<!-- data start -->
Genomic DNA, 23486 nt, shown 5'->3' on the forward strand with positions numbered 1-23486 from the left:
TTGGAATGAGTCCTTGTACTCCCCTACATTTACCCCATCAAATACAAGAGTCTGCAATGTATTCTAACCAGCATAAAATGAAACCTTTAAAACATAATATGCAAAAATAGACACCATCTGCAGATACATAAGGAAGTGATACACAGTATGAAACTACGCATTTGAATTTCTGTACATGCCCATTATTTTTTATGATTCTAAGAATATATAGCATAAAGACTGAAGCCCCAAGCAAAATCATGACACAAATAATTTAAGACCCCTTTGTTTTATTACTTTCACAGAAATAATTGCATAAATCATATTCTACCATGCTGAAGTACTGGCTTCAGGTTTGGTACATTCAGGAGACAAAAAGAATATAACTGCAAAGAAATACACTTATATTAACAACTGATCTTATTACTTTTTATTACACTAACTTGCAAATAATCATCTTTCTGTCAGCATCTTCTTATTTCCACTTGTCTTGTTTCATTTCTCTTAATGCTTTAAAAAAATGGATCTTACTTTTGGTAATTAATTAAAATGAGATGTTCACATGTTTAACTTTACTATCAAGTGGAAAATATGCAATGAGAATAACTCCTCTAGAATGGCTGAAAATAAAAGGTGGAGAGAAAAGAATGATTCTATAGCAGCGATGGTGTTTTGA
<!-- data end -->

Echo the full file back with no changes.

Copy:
Genomic DNA, 23486 nt, shown 5'->3' on the forward strand with positions numbered 1-23486 from the left:
TTGGAATGAGTCCTTGTACTCCCCTACATTTACCCCATCAAATACAAGAGTCTGCAATGTATTCTAACCAGCATAAAATGAAACCTTTAAAACATAATATGCAAAAATAGACACCATCTGCAGATACATAAGGAAGTGATACACAGTATGAAACTACGCATTTGAATTTCTGTACATGCCCATTATTTTTTATGATTCTAAGAATATATAGCATAAAGACTGAAGCCCCAAGCAAAATCATGACACAAATAATTTAAGACCCCTTTGTTTTATTACTTTCACAGAAATAATTGCATAAATCATATTCTACCATGCTGAAGTACTGGCTTCAGGTTTGGTACATTCAGGAGACAAAAAGAATATAACTGCAAAGAAATACACTTATATTAACAACTGATCTTATTACTTTTTATTACACTAACTTGCAAATAATCATCTTTCTGTCAGCATCTTCTTATTTCCACTTGTCTTGTTTCATTTCTCTTAATGCTTTAAAAAAATGGATCTTACTTTTGGTAATTAATTAAAATGAGATGTTCACATGTTTAACTTTACTATCAAGTGGAAAATATGCAATGAGAATAACTCCTCTAGAATGGCTGAAAATAAAAGGTGGAGAGAAAAGAATGATTCTATAGCAGCGATGGTGTTTTGA